Published on: December 2, 2009by Kevin Coupe
Content Guy’s Note: This column is the second of two to be featured on MNB this week that are taken from our new book, The Big Picture: Essential Business Lessons From The Movies. To learn more about the book - which is exclusively available to MNB readers in time for the holidays - click here
Jawsis one of the best thrillers ever made, but it also serves up an example of business behavior that is egregiously bad and almost inevitably fatal: denial.
“I don’t think either one of you are aware of our problems,” Mayor Vaughn (Murray Hamilton) says to Chief of Police Martin Brody (Roy Scheider) and Matt Hooper (Richard Dreyfuss) at one point in the movie. “I’m only trying to say that Amity is a summer town. We need summer dollars. Now, if the people can't swim here, they'll be glad to swim at the beaches of Cape Cod, the Hamptons, Long Island...”
Sure, Amity needed summer dollars. But what Vaughn ignored was the fact that the town also needed tourists that weren't worried about being torn limb from limb.
Vaughn’s reluctance to close the beach is an example of the type of short-term thinking that should be avoided in the business world. Vaughn is working under the premise that if the town of Amity closes the beaches because of concerns about shark attacks, it will scare away the tourists on which the town depends. Which is true. But Vaughn ignores the cold reality that if tourists find out that there is a shark in the water and the town allowed people to go swimming, not only will they stay away in droves, they’ll also lose trust in the town’s management and never come back.
Businesses have to engender trust in their customers. Violate that sense of trust by ignoring the obvious facts – or even just the likely trends – and the repercussions can be both serious and long lasting.
Mayor Vaughn obviously never learned from the management at Johnson & Johnson, who, when faced with evidence that Tylenol had been tampered with in 1982, immediately pulled the product off the shelves. The Tylenol executives figured that they could survive the short-term hit, but would never survive the backlash if they denied the seriousness of the problem. When a new tamper-proof version of Tylenol came back to store shelves, there remained a sense of trust on the part of the consumers because Johnson & Johnson played it straight.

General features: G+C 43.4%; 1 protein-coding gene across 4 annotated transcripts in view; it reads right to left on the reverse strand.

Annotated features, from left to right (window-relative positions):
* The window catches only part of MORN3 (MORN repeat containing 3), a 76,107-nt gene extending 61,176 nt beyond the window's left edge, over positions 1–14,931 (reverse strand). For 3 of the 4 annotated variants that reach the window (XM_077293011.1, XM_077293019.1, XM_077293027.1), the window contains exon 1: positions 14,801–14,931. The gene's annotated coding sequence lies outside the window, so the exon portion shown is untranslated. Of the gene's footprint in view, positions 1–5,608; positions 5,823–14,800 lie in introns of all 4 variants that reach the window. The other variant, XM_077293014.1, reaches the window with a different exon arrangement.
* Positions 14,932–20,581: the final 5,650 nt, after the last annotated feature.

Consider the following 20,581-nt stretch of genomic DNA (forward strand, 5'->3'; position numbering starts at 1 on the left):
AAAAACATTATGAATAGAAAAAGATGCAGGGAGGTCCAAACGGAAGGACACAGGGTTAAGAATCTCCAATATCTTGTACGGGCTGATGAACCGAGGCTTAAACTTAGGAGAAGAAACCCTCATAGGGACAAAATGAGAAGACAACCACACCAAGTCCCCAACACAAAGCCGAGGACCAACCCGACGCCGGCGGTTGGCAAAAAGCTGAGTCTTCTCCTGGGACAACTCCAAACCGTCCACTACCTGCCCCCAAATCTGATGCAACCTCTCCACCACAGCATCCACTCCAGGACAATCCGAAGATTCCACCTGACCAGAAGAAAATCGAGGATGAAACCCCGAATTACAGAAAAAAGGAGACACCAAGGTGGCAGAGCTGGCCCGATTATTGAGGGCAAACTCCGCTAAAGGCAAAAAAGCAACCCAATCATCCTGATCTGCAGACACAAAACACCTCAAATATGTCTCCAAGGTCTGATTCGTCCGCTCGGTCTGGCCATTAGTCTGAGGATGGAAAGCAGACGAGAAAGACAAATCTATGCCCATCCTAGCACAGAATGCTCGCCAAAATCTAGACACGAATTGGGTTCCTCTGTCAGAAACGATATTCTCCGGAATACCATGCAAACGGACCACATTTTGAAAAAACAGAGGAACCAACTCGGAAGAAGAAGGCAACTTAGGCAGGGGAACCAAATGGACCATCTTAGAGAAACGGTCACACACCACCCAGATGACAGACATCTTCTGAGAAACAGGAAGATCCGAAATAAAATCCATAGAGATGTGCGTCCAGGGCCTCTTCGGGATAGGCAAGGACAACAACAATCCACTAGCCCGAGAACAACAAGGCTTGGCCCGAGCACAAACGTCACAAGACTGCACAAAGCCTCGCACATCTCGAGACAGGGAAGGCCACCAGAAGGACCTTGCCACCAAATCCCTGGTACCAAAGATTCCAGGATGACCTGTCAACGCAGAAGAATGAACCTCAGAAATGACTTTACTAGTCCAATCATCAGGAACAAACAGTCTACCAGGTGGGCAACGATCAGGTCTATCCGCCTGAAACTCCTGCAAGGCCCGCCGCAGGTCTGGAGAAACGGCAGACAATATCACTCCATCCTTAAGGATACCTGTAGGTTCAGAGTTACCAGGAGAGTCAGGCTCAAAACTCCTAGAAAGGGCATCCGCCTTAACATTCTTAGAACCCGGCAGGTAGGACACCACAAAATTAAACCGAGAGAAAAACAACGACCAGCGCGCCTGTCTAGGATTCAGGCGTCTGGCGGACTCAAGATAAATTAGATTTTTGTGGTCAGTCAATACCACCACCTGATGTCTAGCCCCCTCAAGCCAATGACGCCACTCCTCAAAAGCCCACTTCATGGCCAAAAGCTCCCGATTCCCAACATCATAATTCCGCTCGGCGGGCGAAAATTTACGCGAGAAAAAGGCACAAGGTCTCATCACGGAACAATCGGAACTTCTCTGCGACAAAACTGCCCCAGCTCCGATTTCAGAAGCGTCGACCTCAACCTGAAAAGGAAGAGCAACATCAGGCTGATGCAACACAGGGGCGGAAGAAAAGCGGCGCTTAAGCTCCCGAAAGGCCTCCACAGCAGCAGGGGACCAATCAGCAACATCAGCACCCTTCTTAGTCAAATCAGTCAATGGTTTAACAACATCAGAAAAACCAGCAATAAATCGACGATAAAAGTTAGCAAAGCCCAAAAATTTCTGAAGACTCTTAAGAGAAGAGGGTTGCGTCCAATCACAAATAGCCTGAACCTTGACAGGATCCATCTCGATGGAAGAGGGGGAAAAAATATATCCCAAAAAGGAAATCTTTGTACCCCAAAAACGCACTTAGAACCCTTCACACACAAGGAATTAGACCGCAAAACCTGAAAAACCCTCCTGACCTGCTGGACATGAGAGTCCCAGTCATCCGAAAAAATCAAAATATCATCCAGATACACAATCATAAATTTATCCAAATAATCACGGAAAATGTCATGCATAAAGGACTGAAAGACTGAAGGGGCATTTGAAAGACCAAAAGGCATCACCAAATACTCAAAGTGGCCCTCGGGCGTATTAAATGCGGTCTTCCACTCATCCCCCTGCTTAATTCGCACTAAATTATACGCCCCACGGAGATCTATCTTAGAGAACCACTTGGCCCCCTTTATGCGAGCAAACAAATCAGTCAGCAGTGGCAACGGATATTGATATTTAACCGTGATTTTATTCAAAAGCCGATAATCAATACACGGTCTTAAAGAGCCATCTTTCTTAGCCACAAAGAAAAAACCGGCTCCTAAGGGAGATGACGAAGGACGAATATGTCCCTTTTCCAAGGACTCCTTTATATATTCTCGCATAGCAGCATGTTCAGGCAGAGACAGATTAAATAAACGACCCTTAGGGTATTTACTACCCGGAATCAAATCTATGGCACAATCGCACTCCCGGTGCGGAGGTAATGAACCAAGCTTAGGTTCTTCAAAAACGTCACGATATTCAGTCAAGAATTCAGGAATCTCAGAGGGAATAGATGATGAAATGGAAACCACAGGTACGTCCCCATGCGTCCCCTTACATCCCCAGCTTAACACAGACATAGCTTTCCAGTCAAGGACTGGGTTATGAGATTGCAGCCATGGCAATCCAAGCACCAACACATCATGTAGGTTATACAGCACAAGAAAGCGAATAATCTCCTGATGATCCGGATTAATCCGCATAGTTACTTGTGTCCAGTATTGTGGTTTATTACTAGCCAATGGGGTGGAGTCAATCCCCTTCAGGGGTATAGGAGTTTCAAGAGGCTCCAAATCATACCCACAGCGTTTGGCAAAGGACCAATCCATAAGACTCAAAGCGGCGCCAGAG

To be fair, although Mayor Vaughn generally is painted as the bad guy in Jaws because he ignores the sharp-toothed reality swimming just off shore, almost everybody is in some sort of denial. While this denial drives the plot forward, it also offers a primer on how to not deal with serious or even not-so-serious business situations.
Think about it. Quint, the great shark hunter played to crusty perfection by Robert Shaw, continues to chase the enormous great white shark with a small boat and just two crewmen. That’s world-class denial.
Hooper, the oceanic expert with a passion for sharks, shows a sense of denial several times when he gets into the water with the shark. Sure, he’s getting into an anti-shark cage, but the evidence is pretty strong that it isn’t going to be nearly “anti” enough.
About the only main character who doesn’t seem to be in denial is Chief Brody, and even he has a moment of self-delusion when he’s asked why, if he is scared of the water, he lives on an island. “It’s only an island when you look at it from the water,” he says.
But it also is Brody who has the movie’s primal moment of clarity. It’s when he’s shoveling bait into the water and gets his first close-up look at the shark’s massive body, black eyes, and very, very sharp teeth.
“I think we’re going to need a bigger boat,” he says.
Truer words never have been spoken.
In business, as in Jaws, denial can get you eaten for lunch.
- KC's View:
- As noted here yesterday, the original deadline for orders of The Big Picture to be placed in order to have them delivered by the holidays was November 30...but the overwhelming response has led the publisher to extend it by one week, to December 7. So if you’re interested, click here .